Dr. Jongseok Lim has been awarded a prestigious Rutherford Fellowship to work on one of the most challenging problems in modern physics.
The Standard Model of particle physics is one of the greatest achievements of modern science. It has been fabulously successful in classifying the fundamental particles and explaining how they behave. Nevertheless, it is widely accepted that the Standard Model is incomplete because it fails to explain several important observations.
To build a more complete picture of the universe, physicists are striving to reveal what lies beyond the Standard Model. This is an important objective of much of the research being done at gigantic particle accelerators. There is an alternative, and ingenious, way to explore the same problem – measure the shape of an electron. The new forces needed to explain the matter/antimatter imbalance also make electrons slightly non-spherical. This distortion – known as the electric dipole moment -changes the energy of an electron in an electric field, and that tiny change is amplified when the electron is bound to a molecule. Lim proposes to build an apparatus that uses an array of molecules cooled to microkelvin temperatures to make an extremely precise measurement of the electron’s shape. With very careful measurements, such table-top experiments will enable him to probe energies equal to, or even above, those reached by the particle accelerators.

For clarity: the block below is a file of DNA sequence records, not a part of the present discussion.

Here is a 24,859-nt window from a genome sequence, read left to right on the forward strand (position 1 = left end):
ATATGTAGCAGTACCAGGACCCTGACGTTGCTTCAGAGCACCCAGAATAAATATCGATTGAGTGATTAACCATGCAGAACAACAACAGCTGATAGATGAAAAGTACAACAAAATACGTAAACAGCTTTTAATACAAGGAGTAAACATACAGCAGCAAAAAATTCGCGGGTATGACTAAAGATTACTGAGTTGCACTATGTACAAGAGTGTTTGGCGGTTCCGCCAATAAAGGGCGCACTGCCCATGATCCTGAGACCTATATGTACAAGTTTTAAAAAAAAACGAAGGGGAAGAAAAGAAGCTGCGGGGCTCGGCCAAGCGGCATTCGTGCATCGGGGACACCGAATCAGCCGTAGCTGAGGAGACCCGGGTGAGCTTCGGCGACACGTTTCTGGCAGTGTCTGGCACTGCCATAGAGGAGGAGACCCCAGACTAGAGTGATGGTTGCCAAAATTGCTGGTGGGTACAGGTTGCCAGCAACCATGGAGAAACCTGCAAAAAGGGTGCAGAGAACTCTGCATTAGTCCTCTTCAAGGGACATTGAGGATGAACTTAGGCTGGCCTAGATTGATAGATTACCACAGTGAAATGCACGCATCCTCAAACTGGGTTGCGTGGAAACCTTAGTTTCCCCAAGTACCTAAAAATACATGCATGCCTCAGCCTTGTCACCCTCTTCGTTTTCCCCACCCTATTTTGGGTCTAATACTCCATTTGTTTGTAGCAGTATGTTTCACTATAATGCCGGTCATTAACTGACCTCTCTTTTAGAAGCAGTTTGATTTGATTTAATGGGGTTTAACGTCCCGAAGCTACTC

*The Ernest Rutherford Fellowships, provided by the STFC, enable early career researchers with clear leadership potential to establish a strong, independent research programme.
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